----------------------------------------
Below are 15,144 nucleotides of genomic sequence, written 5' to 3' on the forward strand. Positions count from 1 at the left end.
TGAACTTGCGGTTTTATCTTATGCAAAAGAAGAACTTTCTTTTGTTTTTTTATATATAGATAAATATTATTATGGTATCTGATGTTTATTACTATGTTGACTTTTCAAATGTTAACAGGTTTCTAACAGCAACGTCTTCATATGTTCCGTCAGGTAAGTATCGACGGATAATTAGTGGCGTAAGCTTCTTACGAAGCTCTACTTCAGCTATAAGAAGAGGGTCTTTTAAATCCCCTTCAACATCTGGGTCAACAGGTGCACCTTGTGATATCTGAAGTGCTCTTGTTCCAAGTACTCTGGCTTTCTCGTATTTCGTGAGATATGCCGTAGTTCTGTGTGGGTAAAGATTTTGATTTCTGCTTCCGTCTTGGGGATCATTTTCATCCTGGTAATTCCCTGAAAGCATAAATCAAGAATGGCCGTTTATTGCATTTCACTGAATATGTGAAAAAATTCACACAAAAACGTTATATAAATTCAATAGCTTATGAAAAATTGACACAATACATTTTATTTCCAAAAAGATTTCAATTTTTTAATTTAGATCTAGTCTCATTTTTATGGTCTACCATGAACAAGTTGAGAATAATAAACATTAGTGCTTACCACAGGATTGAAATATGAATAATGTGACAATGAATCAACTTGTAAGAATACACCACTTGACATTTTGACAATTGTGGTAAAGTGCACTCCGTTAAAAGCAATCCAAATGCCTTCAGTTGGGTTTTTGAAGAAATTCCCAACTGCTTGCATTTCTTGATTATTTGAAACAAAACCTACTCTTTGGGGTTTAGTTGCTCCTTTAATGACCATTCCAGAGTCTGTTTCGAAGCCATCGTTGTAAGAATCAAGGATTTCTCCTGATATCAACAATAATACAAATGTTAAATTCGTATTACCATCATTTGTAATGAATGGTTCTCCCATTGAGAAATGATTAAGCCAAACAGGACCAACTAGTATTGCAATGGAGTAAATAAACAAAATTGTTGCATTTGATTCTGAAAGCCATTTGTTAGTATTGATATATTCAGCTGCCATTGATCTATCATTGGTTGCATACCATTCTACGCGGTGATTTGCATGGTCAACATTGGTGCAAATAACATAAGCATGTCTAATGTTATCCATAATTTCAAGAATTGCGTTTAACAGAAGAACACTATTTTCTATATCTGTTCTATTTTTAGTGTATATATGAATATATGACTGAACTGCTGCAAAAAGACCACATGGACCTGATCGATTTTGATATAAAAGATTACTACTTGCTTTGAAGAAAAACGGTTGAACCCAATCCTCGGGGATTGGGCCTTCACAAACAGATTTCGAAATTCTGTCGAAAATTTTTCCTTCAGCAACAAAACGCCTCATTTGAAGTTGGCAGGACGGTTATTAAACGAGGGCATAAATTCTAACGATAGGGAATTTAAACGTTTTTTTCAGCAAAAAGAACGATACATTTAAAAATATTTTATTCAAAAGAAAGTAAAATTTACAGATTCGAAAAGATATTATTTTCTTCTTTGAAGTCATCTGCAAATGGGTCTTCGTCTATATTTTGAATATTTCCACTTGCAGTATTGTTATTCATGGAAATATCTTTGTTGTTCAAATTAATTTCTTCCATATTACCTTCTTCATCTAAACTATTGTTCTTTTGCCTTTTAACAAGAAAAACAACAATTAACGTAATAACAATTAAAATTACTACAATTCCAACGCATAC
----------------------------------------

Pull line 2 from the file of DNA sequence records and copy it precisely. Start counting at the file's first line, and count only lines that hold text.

TGAACTTGCGGTTTTATCTTATGCAAAAGAAGAACTTTCTTTTGTTTTTTTATATATAGATAAATATTATTATGGTATCTGATGTTTATTACTATGTTGACTTTTCAAATGTTAACAGGTTTCTAACAGCAACGTCTTCATATGTTCCGTCAGGTAAGTATCGACGGATAATTAGTGGCGTAAGCTTCTTACGAAGCTCTACTTCAGCTATAAGAAGAGGGTCTTTTAAATCCCCTTCAACATCTGGGTCAACAGGTGCACCTTGTGATATCTGAAGTGCTCTTGTTCCAAGTACTCTGGCTTTCTCGTATTTCGTGAGATATGCCGTAGTTCTGTGTGGGTAAAGATTTTGATTTCTGCTTCCGTCTTGGGGATCATTTTCATCCTGGTAATTCCCTGAAAGCATAAATCAAGAATGGCCGTTTATTGCATTTCACTGAATATGTGAAAAAATTCACACAAAAACGTTATATAAATTCAATAGCTTATGAAAAATTGACACAATACATTTTATTTCCAAAAAGATTTCAATTTTTTAATTTAGATCTAGTCTCATTTTTATGGTCTACCATGAACAAGTTGAGAATAATAAACATTAGTGCTTACCACAGGATTGAAATATGAATAATGTGACAATGAATCAACTTGTAAGAATACACCACTTGACATTTTGACAATTGTGGTAAAGTGCACTCCGTTAAAAGCAATCCAAATGCCTTCAGTTGGGTTTTTGAAGAAATTCCCAACTGCTTGCATTTCTTGATTATTTGAAACAAAACCTACTCTTTGGGGTTTAGTTGCTCCTTTAATGACCATTCCAGAGTCTGTTTCGAAGCCATCGTTGTAAGAATCAAGGATTTCTCCTGATATCAACAATAATACAAATGTTAAATTCGTATTACCATCATTTGTAATGAATGGTTCTCCCATTGAGAAATGATTAAGCCAAACAGGACCAACTAGTATTGCAATGGAGTAAATAAACAAAATTGTTGCATTTGATTCTGAAAGCCATTTGTTAGTATTGATATATTCAGCTGCCATTGATCTATCATTGGTTGCATACCATTCTACGCGGTGATTTGCATGGTCAACATTGGTGCAAATAACATAAGCATGTCTAATGTTATCCATAATTTCAAGAATTGCGTTTAACAGAAGAACACTATTTTCTATATCTGTTCTATTTTTAGTGTATATATGAATATATGACTGAACTGCTGCAAAAAGACCACATGGACCTGATCGATTTTGATATAAAAGATTACTACTTGCTTTGAAGAAAAACGGTTGAACCCAATCCTCGGGGATTGGGCCTTCACAAACAGATTTCGAAATTCTGTCGAAAATTTTTCCTTCAGCAACAAAACGCCTCATTTGAAGTTGGCAGGACGGTTATTAAACGAGGGCATAAATTCTAACGATAGGGAATTTAAACGTTTTTTTCAGCAAAAAGAACGATACATTTAAAAATATTTTATTCAAAAGAAAGTAAAATTTACAGATTCGAAAAGATATTATTTTCTTCTTTGAAGTCATCTGCAAATGGGTCTTCGTCTATATTTTGAATATTTCCACTTGCAGTATTGTTATTCATGGAAATATCTTTGTTGTTCAAATTAATTTCTTCCATATTACCTTCTTCATCTAAACTATTGTTCTTTTGCCTTTTAACAAGAAAAACAACAATTAACGTAATAACAATTAAAATTACTACAATTCCAACGCATAC